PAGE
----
},
	journal      = {Linguistic Typology},
	author       = {Wichmann, Søren and Rama, Taraka and Holman, Eric},
	year         = {2011},
	volume       = {15},
	number       = {2},
	pages        = {177--197},
}

@article{Wichmann-Søren2011-158467,
	title        = {Correlates of reticulation in linguistic phylogenies},
	journal      = {Language Dynamics and Change.},
	author       = {Wichmann, Søren and Holman, Eric and Rama, Taraka and Walker, Robert S.},
	year         = {2011},
	volume       = {1},
	number       = {2},
	pages        = {205--240},
}

@inProceedings{Rama-Taraka2012-159106,
	title        = {N-gram approaches to the historical dynamics of basic vocabulary},
	booktitle    = {Preproceedings of Computational approaches to the study of dialectal and typological variation },
	author       = {Rama, Taraka},
	year         = {2012},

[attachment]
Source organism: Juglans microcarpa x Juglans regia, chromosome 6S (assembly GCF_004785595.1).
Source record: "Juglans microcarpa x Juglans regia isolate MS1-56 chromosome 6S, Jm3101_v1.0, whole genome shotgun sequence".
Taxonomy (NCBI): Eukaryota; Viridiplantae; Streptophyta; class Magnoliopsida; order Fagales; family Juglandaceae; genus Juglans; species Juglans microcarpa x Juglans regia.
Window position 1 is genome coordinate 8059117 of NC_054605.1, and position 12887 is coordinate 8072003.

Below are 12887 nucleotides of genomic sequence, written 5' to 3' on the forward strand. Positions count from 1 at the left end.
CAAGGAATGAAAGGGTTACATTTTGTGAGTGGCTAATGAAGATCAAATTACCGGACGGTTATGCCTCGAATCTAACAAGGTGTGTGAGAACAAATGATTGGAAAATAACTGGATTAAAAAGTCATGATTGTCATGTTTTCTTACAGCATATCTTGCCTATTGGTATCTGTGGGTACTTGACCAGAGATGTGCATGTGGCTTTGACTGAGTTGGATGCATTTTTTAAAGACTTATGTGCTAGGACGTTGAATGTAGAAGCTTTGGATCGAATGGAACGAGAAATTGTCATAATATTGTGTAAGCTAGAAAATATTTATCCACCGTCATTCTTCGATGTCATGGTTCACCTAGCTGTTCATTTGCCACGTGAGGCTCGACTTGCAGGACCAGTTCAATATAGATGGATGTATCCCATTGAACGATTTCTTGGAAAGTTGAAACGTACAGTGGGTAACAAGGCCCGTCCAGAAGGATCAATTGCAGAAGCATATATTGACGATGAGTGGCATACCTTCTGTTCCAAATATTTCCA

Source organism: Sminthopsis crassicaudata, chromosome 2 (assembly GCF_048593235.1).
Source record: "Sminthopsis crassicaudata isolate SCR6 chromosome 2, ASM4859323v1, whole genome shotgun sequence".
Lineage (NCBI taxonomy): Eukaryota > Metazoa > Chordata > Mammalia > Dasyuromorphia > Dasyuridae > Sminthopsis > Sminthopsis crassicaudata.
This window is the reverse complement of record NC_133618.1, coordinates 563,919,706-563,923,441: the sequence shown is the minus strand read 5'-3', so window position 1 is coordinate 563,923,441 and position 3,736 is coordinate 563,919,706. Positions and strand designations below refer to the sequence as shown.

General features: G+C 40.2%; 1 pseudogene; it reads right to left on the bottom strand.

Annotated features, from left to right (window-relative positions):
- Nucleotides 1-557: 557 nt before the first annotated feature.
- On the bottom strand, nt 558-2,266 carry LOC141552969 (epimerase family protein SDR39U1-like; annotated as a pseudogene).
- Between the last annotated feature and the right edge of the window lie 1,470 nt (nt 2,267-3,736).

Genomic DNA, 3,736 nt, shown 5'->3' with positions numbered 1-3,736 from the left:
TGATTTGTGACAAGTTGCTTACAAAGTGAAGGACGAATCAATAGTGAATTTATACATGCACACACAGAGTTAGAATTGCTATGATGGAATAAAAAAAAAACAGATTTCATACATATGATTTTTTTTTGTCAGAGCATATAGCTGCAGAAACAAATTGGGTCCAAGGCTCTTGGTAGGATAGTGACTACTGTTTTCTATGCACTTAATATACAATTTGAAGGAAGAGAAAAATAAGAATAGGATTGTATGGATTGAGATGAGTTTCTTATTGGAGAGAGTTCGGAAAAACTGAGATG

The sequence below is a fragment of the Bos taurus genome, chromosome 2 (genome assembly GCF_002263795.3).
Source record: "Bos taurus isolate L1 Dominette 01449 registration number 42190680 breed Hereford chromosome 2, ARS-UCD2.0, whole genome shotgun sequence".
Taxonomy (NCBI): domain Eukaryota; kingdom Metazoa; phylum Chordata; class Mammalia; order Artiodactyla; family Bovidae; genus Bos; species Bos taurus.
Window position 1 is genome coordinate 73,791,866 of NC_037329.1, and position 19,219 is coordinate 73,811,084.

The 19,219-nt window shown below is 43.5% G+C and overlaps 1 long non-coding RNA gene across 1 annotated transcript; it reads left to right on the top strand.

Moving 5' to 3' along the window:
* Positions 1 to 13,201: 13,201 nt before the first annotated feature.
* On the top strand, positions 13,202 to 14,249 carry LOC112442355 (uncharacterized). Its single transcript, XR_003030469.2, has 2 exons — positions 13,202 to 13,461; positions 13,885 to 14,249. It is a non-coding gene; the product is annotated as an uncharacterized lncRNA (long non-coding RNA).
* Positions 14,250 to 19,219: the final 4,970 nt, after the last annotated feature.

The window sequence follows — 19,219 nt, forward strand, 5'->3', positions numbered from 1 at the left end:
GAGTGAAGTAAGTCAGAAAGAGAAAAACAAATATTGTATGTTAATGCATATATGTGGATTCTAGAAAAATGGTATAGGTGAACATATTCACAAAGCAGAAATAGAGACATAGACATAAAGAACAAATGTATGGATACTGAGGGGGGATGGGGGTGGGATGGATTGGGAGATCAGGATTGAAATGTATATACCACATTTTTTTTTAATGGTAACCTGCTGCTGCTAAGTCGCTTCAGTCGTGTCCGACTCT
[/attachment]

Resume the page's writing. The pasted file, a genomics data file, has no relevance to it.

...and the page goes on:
}

@inProceedings{Rama-Taraka2012-164449,
	title        = {Properties of phoneme N -grams across the world’s language families},
	abstract     = {In this article, we investigate the properties of phoneme N -grams across half of the world’s languages. The sizes of three different N -gram distributions of the world’s language families obey a power law. Further, the N -gram distributions of language families parallel the sizes of the families, which also follow a power law distribution. The correlation between N -gram distributions and language family sizes improves with increasing values of N . The study also raises some new questions about the use of N -gram distributions in linguistic research, which we hope to be able to investigate in the future.},